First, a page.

As 2017 draws to a close, it’s time to look back at the year it has been, a year that just seemed to start low and then test the limits of how low low can go. And as we’re currently inundated with a continuing stream of awful stories about the misdeeds and sometimes crimes of high profile men, I thought a bit of reflection on the PR disasters of a more innocent time might remind people that it’s not that hard to stay out of trouble in the first place.

So, with that, here is the first in a series of posts that explore some of the most reputation-busting stories from 2017, looking at what exactly went wrong and how it could have been avoided in the first place.

There was a time when Black Friday was mainly an American phenomenon. The day after Thanksgiving traditionally signalled the start of the shopping season that climaxed at Christmas. However the growth of online shopping has taken the concept global . So given that Britons spent nearly £6 billion between Black Friday and Cyber Monday last year – of which £2.8 billion was online shopping and Americans spent ten times that figure – it’s critical that brands take steps to maximise their efforts to reconnect with existing customers and grow their consumer base.

Below are six tips to ensure brands make the most of the biggest shopping weekend of the year. How many are you already implementing?

“When is the best time to send my email?” In marketing, there is a host of analysis, best practice and science behind answering that thorny question.

In public relations, not so much. This is an industry that has long relied on qualitative tactics and gut instinct.

Until now. Because data can, in fact, validate whether key press strategies can work for a brand.

Take the case of Ryanair. No stranger to publicity, Ryanair is usually keen to generate as many headlines as possible. But, when it was forced to cancel around 1,900 flights due to administrative errors last month, the airline resorted to a common industry tactic – minimising attention by sneaking the announcement out late on a Friday afternoon.

Why getting media coverage for Initial Coin Offerings is changing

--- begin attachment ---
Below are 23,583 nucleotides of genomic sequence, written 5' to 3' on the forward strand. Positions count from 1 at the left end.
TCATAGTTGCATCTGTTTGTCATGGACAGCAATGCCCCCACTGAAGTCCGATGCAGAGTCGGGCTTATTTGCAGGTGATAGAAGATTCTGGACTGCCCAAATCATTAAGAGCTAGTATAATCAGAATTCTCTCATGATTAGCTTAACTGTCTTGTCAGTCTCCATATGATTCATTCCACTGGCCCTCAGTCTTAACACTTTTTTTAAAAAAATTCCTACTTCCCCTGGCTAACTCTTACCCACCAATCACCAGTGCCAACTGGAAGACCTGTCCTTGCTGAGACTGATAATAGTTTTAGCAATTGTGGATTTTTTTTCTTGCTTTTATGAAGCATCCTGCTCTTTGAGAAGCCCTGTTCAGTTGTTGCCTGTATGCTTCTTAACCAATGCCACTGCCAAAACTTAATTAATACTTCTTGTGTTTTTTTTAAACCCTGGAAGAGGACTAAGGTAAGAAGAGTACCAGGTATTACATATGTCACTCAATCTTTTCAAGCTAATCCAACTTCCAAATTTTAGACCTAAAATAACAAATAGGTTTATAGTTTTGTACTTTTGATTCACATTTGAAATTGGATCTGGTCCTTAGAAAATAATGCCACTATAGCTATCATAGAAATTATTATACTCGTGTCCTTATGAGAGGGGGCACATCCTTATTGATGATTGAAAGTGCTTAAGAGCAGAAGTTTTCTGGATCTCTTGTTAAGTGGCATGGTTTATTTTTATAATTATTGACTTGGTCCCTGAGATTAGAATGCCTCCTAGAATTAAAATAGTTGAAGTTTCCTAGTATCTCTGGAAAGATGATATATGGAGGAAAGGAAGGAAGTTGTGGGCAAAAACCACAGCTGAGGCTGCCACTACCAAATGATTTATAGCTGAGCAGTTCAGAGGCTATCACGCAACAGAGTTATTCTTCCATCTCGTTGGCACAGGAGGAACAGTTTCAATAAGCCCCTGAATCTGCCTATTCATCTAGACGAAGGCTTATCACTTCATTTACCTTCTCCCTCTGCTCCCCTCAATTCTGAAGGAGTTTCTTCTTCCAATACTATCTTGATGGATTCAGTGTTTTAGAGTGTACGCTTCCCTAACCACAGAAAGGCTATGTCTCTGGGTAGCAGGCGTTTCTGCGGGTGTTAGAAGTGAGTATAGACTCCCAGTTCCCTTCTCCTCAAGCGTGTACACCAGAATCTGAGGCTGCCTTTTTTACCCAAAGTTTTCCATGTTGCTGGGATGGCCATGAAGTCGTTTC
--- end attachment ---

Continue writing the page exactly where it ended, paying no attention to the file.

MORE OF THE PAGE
Got your head round Blockchain yet? Become an authority on cryptocurrency? One of the key technologies of 2017 is, ironically enough, also one of the most complicated. For a quick primer visit here.

Yet Blockchain could potentially disrupt so many industries, which is why so many people in the tech, and especially fintech space are obsessing over it.

It isn’t just the preserve of the geeky hard core either. The WSJ ran this article recently which pointed out how Blockchain could become the conduit for companies attracting finance thereby rendering the careers of Venture Capitalists redundant.

How many B2B tech companies do you know that describe themselves as ‘innovative’, ‘agile’ or ‘disruptive’? So many tech companies have come to sound the same and that makes it hard to differentiate between them – brands need to be creative with content marketing if they want to stand out from the crowd.


Engaging, targeted and regular content not only ensures your brand ranks highly in search engines, it establishes your business as an authority in its field, which can prove to be an effective new business driver. With buyers now making so much of their journey without actually talking to anyone, it’s marketing copy that has to do the hard sell. Here are five B2B tech companies who are getting it right when it comes to content marketing:

It’s a word that keeps cropping up, and it’s supposedly set to transform a number of different industries in the very near future – so why can so few people seem to explain what blockchain is?


Just the name of the technology and the way the word is used generate confusion. Some argue that the word ‘blockchain’ is not a noun, others that it is a noun, but a concrete one and not an abstract one.